Leo Varadkar: Health plans for migrants 'on the agenda'
Health Minister Leo Varadkar has said the HSE is currently preparing for an influx of up to 4,000 asylum seekers but no definite health plans are currently in place.
Speaking to the Herald, Mr Varadkar said a joint working group was discussing the issue but added that money had yet to be set aside for any projects.
“It is on the agenda. There is currently a joint working group involving the different parties working on it and the HSE is on that group,” he said.
When asked if the projects had any monetary value attached to them he said no.
Director of the Migrants’ Right Centre Edel McGinley has hit out at Mr Varadkar’s comments and has branded what she calls “a lack of transparency from the Government” a reason for “concern”.
Ms McGinley said that access to “doctors and counsellors” is vital for those arriving in the country, as many will have spent months on the road or living in campsites across the continent.
“People arriving will need access to psychological and physical medical services,” she said. “At the moment, we don’t know what will be in place for them.
“The last thing we have really heard from the Government is that we will be taking 4,000 people, which isn’t enough.
“We still don’t know how or where they will be housed.
“We have still not been given answers as to whether they will be placed in direct provision where we already have 4,500 left stranded in limbo,” she said.
“What we need is transparency and openness. The for-profit system we currently have for housing migrants is not working and is not acceptable. We can’t see a repeat of that in the future.”
Last Thursday, Mr Varadkar signed regulations to exempt asylum seekers who were currently living in direct provision from paying the prescription charge levied on medical-card holders.
The move came after a recommendation from the working group, which expressed concerns surrounding asylum seekers suffering from chronic illnesses.
The Dublin West TD said that the decision was made after it came to light that refugees were struggling to meet the charge, which equates to €2.50 per item, from their weekly payment of just €19.10.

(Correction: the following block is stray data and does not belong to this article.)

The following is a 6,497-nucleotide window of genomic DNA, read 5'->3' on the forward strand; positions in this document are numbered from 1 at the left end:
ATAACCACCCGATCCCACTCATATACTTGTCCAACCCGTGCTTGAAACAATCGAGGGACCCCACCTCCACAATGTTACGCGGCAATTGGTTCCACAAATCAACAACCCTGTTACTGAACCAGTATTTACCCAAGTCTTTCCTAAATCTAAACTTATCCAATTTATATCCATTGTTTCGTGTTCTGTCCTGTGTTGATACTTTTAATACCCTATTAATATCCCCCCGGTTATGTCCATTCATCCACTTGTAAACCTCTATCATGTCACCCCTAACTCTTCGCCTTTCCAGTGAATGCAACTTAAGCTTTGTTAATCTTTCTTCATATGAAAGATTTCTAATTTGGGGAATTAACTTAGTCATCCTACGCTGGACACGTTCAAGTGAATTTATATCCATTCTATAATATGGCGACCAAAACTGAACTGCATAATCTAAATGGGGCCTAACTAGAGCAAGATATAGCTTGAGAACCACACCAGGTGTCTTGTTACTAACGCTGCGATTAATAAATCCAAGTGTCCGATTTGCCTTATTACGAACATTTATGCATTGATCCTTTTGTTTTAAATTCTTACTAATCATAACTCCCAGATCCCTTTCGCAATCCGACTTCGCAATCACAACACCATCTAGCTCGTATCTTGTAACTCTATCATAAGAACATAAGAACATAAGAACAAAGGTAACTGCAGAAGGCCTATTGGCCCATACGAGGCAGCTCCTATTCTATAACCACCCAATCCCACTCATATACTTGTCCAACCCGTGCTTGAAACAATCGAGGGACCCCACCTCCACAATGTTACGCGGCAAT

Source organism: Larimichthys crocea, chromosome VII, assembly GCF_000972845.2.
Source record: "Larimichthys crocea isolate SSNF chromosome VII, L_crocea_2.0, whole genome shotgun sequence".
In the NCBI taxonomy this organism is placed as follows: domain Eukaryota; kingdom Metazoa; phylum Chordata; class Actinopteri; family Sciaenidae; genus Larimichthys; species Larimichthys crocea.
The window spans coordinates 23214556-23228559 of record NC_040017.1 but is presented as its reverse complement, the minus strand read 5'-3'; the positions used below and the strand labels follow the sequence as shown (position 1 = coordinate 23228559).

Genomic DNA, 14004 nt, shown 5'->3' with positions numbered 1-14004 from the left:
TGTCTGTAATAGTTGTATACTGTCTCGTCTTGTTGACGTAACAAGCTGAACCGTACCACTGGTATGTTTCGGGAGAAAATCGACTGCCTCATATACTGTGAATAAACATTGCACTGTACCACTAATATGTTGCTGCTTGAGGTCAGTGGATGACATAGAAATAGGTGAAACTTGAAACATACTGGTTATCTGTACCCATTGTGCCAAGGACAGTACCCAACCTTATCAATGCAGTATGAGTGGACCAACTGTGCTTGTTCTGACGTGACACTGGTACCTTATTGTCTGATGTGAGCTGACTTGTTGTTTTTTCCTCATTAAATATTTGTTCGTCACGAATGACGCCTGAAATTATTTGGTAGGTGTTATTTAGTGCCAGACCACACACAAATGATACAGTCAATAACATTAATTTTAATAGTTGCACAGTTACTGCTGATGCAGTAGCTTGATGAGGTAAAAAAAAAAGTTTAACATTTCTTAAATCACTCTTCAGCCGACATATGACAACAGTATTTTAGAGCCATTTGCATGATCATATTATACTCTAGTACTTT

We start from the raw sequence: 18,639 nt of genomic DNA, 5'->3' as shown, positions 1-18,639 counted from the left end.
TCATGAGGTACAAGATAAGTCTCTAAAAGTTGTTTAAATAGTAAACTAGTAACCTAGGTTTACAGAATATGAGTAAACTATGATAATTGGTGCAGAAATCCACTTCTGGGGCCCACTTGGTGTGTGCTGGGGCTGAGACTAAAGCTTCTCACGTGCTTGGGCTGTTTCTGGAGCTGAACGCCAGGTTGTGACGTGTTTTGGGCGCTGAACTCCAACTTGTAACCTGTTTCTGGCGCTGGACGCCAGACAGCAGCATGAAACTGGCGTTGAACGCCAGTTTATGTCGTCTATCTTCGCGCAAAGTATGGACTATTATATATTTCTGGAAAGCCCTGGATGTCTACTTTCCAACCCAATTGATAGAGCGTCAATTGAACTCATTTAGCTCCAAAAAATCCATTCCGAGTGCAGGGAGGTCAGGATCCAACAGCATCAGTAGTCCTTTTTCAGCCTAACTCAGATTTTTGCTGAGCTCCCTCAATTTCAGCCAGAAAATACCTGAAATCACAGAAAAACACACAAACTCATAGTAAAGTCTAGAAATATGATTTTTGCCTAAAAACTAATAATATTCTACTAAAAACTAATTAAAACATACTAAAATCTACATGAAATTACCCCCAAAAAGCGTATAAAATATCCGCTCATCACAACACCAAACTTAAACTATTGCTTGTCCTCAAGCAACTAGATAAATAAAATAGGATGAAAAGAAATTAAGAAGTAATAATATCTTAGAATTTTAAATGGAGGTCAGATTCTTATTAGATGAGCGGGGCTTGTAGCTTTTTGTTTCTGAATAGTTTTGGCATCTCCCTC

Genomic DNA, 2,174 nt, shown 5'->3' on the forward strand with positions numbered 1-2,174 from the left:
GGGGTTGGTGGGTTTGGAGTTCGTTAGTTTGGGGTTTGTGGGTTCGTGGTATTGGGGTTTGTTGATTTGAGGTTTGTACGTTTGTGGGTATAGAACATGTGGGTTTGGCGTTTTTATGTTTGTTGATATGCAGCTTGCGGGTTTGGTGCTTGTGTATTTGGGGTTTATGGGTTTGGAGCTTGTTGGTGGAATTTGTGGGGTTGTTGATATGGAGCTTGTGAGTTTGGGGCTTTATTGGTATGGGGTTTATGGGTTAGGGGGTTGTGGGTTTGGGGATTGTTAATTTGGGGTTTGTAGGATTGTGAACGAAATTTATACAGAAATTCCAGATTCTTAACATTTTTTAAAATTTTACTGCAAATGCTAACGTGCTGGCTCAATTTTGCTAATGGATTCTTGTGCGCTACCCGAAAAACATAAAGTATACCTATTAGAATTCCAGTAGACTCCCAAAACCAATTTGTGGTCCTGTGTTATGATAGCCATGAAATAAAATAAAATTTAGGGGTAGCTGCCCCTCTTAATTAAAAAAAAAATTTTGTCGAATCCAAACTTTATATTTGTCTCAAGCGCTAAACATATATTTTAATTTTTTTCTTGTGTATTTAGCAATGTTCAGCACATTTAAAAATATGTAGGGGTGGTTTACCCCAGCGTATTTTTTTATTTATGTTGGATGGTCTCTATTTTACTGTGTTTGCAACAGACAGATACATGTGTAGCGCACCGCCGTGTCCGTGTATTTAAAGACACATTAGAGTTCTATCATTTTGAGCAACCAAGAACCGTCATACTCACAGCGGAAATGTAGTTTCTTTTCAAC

Mr Varadkar said last week that the exemption would help to “relieve some of the financial burden on people living in direct provision, who previously were obliged to pay the charge from limited State support”.
The exemption was one of the recommendations made by a Department of Justice working group in a report published last week. The only current exemptions are for children in the care of the HSE.
Those on the methadone programme are also covered.
The first wave of asylum seekers are to arrive in the country later this week.
Priority is to be given to unaccompanied minors, the Government said, with family reunification also a key plank of the emergency response, which will ultimately add to the initial commitment.
Justice Minister Frances Fitzgerald has said that special arrangements are being put in place to care for children who arrive without parents, guardians or relatives.
“Ireland has always lived up to its international humanitarian obligation and we are fully committed to playing our part in addressing the migration crisis facing Europe,” she said.
“We have all been shocked and upset at the scenes witnessed in southern and central Europe and the distressing scenes during rescues in the Mediterranean. It is only right that we do all we can as a nation to help,” she added.
The resettlement programme is part of European Commission plans to move 160,000 migrants around the continent.